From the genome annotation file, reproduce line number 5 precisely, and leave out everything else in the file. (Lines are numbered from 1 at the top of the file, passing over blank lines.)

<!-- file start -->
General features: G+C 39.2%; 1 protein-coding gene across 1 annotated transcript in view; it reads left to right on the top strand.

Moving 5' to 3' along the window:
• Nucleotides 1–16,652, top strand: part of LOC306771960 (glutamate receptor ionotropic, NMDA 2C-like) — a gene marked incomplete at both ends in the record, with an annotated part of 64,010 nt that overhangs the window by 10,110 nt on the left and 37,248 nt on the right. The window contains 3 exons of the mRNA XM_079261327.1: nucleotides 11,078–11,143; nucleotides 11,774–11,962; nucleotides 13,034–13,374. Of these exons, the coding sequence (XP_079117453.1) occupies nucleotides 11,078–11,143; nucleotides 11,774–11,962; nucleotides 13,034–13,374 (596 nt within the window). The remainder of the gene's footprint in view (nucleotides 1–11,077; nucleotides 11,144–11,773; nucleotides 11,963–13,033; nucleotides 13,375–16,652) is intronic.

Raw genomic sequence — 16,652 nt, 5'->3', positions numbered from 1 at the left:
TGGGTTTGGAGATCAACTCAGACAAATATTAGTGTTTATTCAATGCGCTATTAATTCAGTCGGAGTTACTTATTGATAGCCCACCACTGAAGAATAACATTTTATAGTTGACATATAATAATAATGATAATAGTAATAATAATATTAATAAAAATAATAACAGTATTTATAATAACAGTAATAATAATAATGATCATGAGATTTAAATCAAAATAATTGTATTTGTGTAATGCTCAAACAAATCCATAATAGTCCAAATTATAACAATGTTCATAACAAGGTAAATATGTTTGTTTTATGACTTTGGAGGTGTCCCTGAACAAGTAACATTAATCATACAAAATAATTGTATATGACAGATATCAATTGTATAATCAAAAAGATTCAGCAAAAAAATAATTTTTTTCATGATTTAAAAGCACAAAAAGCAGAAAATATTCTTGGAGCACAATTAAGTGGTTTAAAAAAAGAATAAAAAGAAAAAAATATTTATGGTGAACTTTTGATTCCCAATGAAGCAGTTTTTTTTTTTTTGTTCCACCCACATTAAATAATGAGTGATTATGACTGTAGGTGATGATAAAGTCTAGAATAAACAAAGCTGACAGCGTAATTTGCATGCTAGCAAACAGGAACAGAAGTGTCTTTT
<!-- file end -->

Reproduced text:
TGGGTTTGGAGATCAACTCAGACAAATATTAGTGTTTATTCAATGCGCTATTAATTCAGTCGGAGTTACTTATTGATAGCCCACCACTGAAGAATAACATTTTATAGTTGACATATAATAATAATGATAATAGTAATAATAATATTAATAAAAATAATAACAGTATTTATAATAACAGTAATAATAATAATGATCATGAGATTTAAATCAAAATAATTGTATTTGTGTAATGCTCAAACAAATCCATAATAGTCCAAATTATAACAATGTTCATAACAAGGTAAATATGTTTGTTTTATGACTTTGGAGGTGTCCCTGAACAAGTAACATTAATCATACAAAATAATTGTATATGACAGATATCAATTGTATAATCAAAAAGATTCAGCAAAAAAATAATTTTTTTCATGATTTAAAAGCACAAAAAGCAGAAAATATTCTTGGAGCACAATTAAGTGGTTTAAAAAAAGAATAAAAAGAAAAAAATATTTATGGTGAACTTTTGATTCCCAATGAAGCAGTTTTTTTTTTTTTGTTCCACCCACATTAAATAATGAGTGATTATGACTGTAGGTGATGATAAAGTCTAGAATAAACAAAGCTGACAGCGTAATTTGCATGCTAGCAAACAGGAACAGAAGTGTCTTTT